Say what you may about Jesse’s odd, meandering way of life, and his long absences, he was not afraid to work hard. He will do whatever is necessary to survive.  I am particularly touched by “..you can hardly imagine how bad I want to see home when I think about it I feel all most like flying but mean to hold on a little while yet.”

However, I can’t help but feel even sorrier for Mary.  Back home in Killbuck, she takes care of her own daughter and one of Jesse’s, without a regular source of income. She has no certainty about when her husband will resurface. What a pity that we do not have a record of how Mary is getting along with her end of “living cheap, ” while Jesse is suffering in Palmyra.

Coming Next

Jesse continues to travel, but with greater success.  He purchases land, indicating that he must have had success in selling horses.

Jesse Morgan, Canal and Lake Travel- 1846

Erie Canal, Ohio

Mule Train on the Erie Canal at Clyde, Ohio

When Jesse Morgan went “on the road” in 1846, the road was a watery one.  He chose canal and lake travel through Ohio and New York and perhaps even up to “Canadi”. These two letters are packed with interesting hints at his life–how he traveled, what it meant to be a horse trader, and even his state of mind.

What or who is my Great-Great Grandfather hiding from? Is there cause for his paranoia? Does his penchant for secrecy explain his later disappearance from home and family?

In his letter to Mary Bassett Morgan in 1843, Jesse Morgan gave details of his travels, but did not specifically say why he was traveling. Although his 1843 letter was sent in November,the timing of the surviving letters, at least in 1846, seems to indicate this was a spring and summer enterprise, perhaps after his school teaching duties were done.

These 1846 letters lack some of the enthusiasm for travel seen in the 1843  letter. Instead, these letters that he wrote to Mary in 1846, in June and July, focus on his business–horse trading. Perhaps the novelty of constant travel has gotten old?


Wooster June 17th 1846

Dear Wife

Agreeable to promise, I drop you a few lines hoping that you will not be surprised in finding a letter mailed at Wooster—when I had started for Illinois, such has been my conclusion hoping for the better I am now on my way to York State with horses.

I feel well satisfied in the way that I have lain out my money, taking in to consideration that I had to make some disposition of the mare and could not short of going whear (sic) horses would fetch money I have come to this conclusion, and really believe that I can make a goodly profit in the horses that I bought and turn the mare in to money also. I have a finer pair of horses than I ever seen raised in Killbuck and in this place considered worth eighty dollars I gave $105 for them.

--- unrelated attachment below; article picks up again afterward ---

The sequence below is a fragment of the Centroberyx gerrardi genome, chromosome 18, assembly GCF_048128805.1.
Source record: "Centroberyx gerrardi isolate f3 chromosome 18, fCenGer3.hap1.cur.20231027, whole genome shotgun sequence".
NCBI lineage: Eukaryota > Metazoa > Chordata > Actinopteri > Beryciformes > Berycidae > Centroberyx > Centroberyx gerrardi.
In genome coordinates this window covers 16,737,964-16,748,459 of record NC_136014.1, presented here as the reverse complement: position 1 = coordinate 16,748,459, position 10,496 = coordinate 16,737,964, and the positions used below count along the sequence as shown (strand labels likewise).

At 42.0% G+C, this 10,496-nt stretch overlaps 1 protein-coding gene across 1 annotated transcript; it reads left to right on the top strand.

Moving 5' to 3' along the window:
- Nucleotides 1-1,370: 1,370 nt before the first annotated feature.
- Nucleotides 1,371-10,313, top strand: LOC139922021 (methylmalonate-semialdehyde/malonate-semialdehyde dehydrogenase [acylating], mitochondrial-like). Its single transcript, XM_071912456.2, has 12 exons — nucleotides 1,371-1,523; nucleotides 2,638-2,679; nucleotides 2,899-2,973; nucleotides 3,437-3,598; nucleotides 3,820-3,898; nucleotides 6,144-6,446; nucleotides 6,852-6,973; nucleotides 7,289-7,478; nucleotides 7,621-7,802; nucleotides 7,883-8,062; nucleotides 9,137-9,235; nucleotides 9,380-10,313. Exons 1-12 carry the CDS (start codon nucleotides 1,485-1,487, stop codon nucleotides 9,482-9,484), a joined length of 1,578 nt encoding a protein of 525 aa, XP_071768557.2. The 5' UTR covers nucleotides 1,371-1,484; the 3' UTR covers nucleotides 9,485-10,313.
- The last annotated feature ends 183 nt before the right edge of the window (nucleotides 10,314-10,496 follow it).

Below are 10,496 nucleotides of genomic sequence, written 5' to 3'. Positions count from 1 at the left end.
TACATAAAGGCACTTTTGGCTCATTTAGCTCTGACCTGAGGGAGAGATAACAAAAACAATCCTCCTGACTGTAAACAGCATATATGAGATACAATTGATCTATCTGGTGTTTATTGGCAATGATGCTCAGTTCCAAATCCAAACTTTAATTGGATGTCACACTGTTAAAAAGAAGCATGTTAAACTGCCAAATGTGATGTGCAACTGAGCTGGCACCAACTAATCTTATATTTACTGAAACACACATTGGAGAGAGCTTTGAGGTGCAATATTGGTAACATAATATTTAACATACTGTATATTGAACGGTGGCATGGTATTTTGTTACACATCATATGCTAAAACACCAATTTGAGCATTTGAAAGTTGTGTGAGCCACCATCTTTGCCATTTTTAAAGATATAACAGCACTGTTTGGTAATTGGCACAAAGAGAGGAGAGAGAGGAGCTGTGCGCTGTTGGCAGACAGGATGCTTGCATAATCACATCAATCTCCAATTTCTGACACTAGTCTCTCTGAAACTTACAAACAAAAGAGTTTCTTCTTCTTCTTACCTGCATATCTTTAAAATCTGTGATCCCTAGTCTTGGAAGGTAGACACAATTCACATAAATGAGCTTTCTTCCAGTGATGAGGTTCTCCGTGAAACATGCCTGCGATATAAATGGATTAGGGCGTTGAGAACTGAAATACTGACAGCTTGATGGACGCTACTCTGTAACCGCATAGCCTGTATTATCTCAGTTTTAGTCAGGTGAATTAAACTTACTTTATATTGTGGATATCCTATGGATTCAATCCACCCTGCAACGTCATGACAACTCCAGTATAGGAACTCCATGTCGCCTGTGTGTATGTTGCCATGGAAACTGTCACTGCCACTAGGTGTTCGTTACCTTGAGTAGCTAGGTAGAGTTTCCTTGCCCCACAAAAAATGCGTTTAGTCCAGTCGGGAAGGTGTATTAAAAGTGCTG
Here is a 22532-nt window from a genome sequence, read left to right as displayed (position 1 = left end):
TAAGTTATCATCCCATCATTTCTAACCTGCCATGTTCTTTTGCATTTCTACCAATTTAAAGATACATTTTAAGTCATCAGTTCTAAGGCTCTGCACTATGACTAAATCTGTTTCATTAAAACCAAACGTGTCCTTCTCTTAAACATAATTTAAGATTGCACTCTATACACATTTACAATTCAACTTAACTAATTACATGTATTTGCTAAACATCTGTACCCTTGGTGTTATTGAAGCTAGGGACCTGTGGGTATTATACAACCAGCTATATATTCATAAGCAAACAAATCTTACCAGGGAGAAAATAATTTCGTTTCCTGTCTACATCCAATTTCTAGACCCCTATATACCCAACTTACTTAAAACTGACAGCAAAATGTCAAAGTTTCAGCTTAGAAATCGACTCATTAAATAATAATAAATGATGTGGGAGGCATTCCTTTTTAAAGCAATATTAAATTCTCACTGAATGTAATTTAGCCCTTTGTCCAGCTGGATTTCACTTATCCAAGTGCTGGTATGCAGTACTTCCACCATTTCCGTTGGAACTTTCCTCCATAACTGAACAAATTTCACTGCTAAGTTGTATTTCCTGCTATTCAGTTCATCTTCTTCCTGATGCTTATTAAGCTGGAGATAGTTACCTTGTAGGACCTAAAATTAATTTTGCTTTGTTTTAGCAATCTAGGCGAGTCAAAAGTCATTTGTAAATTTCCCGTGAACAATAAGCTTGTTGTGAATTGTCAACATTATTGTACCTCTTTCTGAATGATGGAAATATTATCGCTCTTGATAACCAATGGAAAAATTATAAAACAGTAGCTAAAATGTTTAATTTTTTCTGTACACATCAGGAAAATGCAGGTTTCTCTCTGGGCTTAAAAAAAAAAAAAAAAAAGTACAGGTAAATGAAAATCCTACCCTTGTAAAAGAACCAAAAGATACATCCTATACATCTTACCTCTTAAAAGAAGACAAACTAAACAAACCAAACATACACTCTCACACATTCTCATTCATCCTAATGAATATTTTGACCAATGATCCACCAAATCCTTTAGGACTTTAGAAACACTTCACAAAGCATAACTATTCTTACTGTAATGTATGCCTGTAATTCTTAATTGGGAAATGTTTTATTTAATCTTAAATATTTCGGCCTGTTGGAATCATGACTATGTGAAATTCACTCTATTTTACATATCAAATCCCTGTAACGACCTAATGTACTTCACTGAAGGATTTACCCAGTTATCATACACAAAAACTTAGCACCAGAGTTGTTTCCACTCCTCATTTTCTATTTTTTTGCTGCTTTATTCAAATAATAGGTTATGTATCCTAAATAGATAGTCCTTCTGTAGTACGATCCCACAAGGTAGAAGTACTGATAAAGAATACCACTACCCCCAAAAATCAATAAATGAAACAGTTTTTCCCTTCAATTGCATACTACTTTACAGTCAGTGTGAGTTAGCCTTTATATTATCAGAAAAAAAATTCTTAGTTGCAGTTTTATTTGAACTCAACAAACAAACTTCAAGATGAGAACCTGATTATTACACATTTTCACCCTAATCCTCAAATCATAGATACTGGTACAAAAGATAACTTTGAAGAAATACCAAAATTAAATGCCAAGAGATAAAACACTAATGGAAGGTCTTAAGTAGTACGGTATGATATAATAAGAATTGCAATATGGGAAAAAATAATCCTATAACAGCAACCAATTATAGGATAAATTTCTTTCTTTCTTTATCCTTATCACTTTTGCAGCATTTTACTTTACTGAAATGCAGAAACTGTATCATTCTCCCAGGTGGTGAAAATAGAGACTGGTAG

Don’t let any body know where I am. You need not let Mrs. Woods know everything. Keep everything right at home if you can. I will wright or send a paper as soon as I get throw (sic) if I do not sell immediately. Don’t borrow any troubles(?) on my account. I can take care of myself.

Your affectionate husband

                                                                                                                 Jesse Morgan

Mary Morgan

Mary Reads Her Husband’s Letter

So, to clarify what Mary is reading here–she said goodbye to Jesse as he set out to travel south to the Ohio River to go on to Illinois. But in mid June, she gets a letter from Wooster, Ohio–a town that is 25 miles north of Killbuck, where they live. Although that is very close in today’s thinking, it could have been a two day journey for Jesse by horseback.

It seems to me that Jesse is being a little defensive about how well he is handling his money, and his confidence that he can make more profit on his horses by traveling east to New York rather than west to Illinois. I picture him sitting at an Inn or Tavern and shooting the breeze with other traveling salesmen about where business is good.

But why is it necessary for Mary to keep Jesse’s whereabouts secret?  The Woods family appears more than once in the letters, so they must have been friends, so why does he have to warn Mary not to tell her friend everything.  All that, and then he tells her not to worry, he can take care of himself?  Poor Mary is getting mixed messages at best.


Albany [New York] July 31st 1846

Dear Wife